Alligator Foot (Alligator mississippiensis)

Alligator feet have their place in folk magic, particularly of the swamp variety. A small alligator foot can be a powerful protective talisman. On a key chain, it can draw luck for gamblers. To protect money: Place a piece of pyrite and a gold Sacagawea coin in the palm of the gator foot and wrap with green flannel and wear around the neck to keep your money safe and close to you. In the absence of a Sacagawea coin, a buffalo nickel or Indian head penny can be used. For fertility: Make a charm by placing Adam and Eve root in the palm of the alligator foot and wrap with red string. Wear about the waist to boost fertility. 

Arrowheads

Interestingly, the historical and archaeological evidence suggests African Americans used Native American artifacts for magical and ritual purposes. This theory is based on ethnographic studies of objects such as arrowheads found on the Oakley Plantation in West Feliciana, Louisiana, a tenant house in South Carolina (see Orser, 1985), King’s Bay Plantations in Georgia (see Adams, 1987), and other locations. Indian arrowheads are considered to be lucky charms. Although they are called Indian arrowheads, they are believed to have been made by the Creator. This belief can be traced back to the Akan-speaking people from the African Gold Coast who believed prehistoric stone projectile points had magic powers. They called arrowheads nyame akuma (God’s axes) and believed they formed from lightning bolts that hit the earth (Alvarado, Dean and Pustanio, 2012).
  

Bearberry (Arctostaphylos Uva-Ursi)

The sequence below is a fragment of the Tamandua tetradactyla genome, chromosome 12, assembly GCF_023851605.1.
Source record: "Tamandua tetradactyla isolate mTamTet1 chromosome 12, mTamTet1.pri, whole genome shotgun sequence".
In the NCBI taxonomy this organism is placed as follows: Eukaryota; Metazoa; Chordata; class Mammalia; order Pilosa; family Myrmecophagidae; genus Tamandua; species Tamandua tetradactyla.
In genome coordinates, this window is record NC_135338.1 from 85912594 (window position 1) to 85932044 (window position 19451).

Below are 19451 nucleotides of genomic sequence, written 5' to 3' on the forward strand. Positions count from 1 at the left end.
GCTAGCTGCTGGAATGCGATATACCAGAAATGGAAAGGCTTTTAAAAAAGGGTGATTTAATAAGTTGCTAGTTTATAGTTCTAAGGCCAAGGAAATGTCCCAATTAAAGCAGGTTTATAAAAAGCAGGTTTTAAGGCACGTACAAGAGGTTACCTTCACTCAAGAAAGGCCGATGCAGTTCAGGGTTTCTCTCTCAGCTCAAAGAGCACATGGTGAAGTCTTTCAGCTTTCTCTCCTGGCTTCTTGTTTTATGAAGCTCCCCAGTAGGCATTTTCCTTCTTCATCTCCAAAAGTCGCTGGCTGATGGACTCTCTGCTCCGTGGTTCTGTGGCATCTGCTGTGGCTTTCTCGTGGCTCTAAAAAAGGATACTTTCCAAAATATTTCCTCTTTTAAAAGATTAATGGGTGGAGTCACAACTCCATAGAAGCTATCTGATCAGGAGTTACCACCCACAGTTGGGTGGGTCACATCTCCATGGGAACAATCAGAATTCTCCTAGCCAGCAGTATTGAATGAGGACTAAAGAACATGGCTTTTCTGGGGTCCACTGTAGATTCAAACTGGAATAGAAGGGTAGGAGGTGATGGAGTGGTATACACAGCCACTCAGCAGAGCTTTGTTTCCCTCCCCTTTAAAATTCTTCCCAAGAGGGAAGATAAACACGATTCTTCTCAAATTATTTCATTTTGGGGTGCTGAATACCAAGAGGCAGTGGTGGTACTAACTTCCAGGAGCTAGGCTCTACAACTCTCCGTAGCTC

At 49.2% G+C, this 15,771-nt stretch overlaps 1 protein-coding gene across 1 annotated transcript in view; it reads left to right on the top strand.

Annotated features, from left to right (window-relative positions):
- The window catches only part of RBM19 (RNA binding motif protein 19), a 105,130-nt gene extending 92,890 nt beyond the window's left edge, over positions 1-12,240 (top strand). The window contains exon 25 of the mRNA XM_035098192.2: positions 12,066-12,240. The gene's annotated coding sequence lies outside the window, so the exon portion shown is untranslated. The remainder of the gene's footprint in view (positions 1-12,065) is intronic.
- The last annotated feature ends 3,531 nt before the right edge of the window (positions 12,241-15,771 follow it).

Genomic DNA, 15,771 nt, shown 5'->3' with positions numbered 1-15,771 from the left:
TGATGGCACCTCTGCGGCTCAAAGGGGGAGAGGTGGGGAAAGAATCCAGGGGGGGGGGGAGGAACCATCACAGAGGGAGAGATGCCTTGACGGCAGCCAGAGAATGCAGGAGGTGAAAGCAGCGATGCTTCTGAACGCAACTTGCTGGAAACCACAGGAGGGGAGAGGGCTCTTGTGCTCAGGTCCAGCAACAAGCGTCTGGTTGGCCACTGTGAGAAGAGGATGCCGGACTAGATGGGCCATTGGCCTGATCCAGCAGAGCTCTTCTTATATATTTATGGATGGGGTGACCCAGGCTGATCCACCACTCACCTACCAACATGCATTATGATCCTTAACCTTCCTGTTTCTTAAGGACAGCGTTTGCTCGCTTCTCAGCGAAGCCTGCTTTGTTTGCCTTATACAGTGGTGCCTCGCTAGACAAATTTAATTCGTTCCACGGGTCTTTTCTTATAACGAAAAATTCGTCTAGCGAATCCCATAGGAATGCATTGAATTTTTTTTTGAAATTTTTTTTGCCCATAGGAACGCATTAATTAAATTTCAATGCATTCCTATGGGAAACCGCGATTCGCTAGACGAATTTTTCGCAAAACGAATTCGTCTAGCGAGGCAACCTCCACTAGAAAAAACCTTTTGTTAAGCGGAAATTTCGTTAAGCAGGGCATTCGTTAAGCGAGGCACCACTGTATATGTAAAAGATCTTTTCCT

Also called Uva-Ursi and Kinnikinnick, this plant is one of the most widely used among Native tribes. Bearberries are three species of small shrubs with evergreen leaves largely found in the Northern hemisphere. Only the dried leaves are used in medicine. In consequence of the powerful astringency of the leaves, Uva-Ursi has a place not only in all the old herbals, but also in the modern Pharmacopoeias (Grieve, 1931). Indigenous peoples have been reported to use bearberry as an anticonvulsant, to stimulate appetite, and to treat anemia, hemorrhage, tuberculosis, stomach disorders, heart troubles, respiratory infections, earaches, sinus infection and congestion, and other ailments (Moerman 1998). Native Americans still use it as spiritual smoke, used as a psychic and spiritual incense and tea. It is often mixed with other herbs and tobacco. I was taught it is mixed with red willow bark and smoked as Kinnikinnick. The Blackfoot used the plant as a dermatological aid. Infusion of the plant, mixed with grease & boiled hoof was applied as a salve to itching and peeling scalp and to rashes and skin sores. An infusion was also used as a wash for babies’ heads. Infusion of the plant has been used as a mouthwash for cankers and sore gums (Hellson, 1974).  Leaves were placed on a piece of wood, roasted to a powder and placed on a cut for rapid healing, and leaves pounded into a paste were applied to boils and pimples (Hocking, 1949). The Cherokee used the plant for kidney disease and urinary problems (Hamel and Chiltoskey, 1975). The Cheyenne  made an infusion of stems, leaves and berries for sprained backs (Grinnel, 1972) and the berries were used as an ingredient in medicinal mixtures (Hart, 1981). The Cheyenne make a sacred tobacco by combining it with red willow bark (Grinnel). In fact, many tribes, including the Cree, Clallam, Ojibwa, Inuit, Great Basin Indians, Hesquiot, Hoh, Jemez and Lakota, use bearberry either alone or in combination with other herbs as a sacred tobacco. The Chippewa used bearberry as an analgesic. They pulverized the dried leaves and compounded and smoked for headaches (Densmore, 1928). Among the Kwakiutl and Ojibwa the leaves are smoked as a narcotic (Reagan, 1928; Turner and Bell, 1973). The Black Foot mix the leaves with tobacco, dried cambium or red osier dogwood and use it in religious bundles. The Black Foot also used the dried berries in ceremonial rattles and strung them on necklaces for jewelry (Hellson, 1974). The Ojibwa smoked the roots as a hunting charm to attract game (Densmore). To repel evil: the leaves can be burned to drive away bad spirits for people who are going crazy.